A Review of David Gottlieb's Work on the Resolution of the Gibbs Phenomenon
Sigal Gottlieb 1*, Jae-Hun Jung 2, Saeja Kim 11 Mathematics Department, University of Massachusetts Dartmouth, North Dartmouth, MA 02747, USA.
2 Mathematics Department, Suny Buffalo, Buffalo, New York 14260-2900, USA.
Received 30 November 2009; Accepted (in revised version) 17 May 2010
Available online 17 September 2010
Given a piecewise smooth function, it is possible to construct a global expansion in some complete orthogonal basis, such as the Fourier basis. However, the local discontinuities of the function will destroy the convergence of global approximations, even in regions for which the underlying function is analytic. The global expansions are contaminated by the presence of a local discontinuity, and the result is that the partial sums are oscillatory and feature non-uniform convergence. This characteristic behavior is called the Gibbs phenomenon. However, David Gottlieb and Chi-Wang Shu showed that these slowly and non-uniformly convergent global approximations retain within them high order information which can be recovered with suitable post-processing. In this paper we review the history of the Gibbs phenomenon and the story of its resolution.AMS subject classifications: 42A10, 41A10, 41A25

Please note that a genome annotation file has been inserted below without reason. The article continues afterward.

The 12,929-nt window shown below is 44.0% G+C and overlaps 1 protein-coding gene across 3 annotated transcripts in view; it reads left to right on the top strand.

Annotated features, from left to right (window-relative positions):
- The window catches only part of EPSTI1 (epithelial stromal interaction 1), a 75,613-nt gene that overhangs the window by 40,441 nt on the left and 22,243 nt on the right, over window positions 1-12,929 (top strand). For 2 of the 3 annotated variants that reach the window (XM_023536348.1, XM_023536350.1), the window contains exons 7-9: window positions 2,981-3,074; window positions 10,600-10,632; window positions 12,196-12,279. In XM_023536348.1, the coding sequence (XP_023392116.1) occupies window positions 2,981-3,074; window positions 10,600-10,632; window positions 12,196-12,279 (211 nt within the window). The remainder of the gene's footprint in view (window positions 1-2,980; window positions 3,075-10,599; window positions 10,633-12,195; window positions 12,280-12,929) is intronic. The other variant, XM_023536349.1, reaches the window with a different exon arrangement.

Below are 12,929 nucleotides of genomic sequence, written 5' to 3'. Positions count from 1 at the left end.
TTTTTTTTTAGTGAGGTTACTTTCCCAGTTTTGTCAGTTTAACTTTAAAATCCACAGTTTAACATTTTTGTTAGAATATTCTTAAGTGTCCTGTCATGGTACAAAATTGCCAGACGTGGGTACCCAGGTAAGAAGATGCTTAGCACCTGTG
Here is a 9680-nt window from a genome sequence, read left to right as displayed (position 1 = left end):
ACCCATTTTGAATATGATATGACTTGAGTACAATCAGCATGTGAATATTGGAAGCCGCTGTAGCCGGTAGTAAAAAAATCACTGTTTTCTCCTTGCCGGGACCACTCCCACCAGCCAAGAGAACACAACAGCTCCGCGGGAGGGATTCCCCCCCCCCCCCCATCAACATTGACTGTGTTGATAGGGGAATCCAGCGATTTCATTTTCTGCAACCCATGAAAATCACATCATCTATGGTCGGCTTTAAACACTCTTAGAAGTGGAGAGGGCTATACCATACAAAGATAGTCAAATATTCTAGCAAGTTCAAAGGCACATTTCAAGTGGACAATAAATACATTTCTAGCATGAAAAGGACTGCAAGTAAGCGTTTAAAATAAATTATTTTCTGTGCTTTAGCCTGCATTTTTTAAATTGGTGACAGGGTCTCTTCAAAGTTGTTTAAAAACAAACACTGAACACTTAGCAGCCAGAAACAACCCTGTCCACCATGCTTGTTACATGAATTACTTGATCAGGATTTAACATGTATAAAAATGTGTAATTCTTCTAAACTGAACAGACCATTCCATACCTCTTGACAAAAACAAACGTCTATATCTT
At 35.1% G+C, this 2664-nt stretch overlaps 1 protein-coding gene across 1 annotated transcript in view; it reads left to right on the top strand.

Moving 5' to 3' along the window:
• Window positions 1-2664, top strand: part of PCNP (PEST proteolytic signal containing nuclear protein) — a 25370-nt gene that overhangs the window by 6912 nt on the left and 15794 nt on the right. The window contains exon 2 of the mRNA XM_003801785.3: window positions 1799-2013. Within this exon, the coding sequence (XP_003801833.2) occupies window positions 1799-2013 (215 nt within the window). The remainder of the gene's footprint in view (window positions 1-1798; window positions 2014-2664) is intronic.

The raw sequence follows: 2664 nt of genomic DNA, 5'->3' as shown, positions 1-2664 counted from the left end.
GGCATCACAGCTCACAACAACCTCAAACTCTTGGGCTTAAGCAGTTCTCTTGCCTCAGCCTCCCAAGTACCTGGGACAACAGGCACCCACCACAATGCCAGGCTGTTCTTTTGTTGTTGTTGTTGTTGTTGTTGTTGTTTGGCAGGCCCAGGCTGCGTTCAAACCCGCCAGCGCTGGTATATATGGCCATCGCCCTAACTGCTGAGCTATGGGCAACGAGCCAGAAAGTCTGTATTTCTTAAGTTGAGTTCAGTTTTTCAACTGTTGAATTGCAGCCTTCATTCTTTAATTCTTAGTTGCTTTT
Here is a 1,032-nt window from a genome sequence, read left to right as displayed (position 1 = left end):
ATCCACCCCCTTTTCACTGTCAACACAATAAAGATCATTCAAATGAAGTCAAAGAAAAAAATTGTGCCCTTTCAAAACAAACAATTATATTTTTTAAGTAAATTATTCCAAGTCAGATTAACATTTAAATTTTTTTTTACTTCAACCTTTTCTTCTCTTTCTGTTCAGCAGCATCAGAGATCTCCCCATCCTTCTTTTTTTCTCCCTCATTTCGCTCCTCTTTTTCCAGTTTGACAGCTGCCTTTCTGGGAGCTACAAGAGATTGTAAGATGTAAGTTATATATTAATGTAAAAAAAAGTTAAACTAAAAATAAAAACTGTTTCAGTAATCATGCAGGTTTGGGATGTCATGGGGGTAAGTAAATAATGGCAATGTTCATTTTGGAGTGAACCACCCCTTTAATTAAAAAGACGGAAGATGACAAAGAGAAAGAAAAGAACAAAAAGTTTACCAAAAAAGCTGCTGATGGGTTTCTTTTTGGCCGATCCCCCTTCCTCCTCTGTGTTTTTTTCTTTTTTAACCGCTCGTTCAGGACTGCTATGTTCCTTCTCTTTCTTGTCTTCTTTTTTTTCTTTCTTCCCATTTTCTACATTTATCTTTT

Notice: Undefined variable: pac in /var/www/html/issue/abstract/readabs.php on line 164
Key words: Gibbs phenomenon, post-processing, Galerkin approximation, collocation approximation, spectral methods, exponential accuracy.
Email: firstname.lastname@example.org (S. Gottlieb), email@example.com (J.-H. Jung), firstname.lastname@example.org (S. Kim)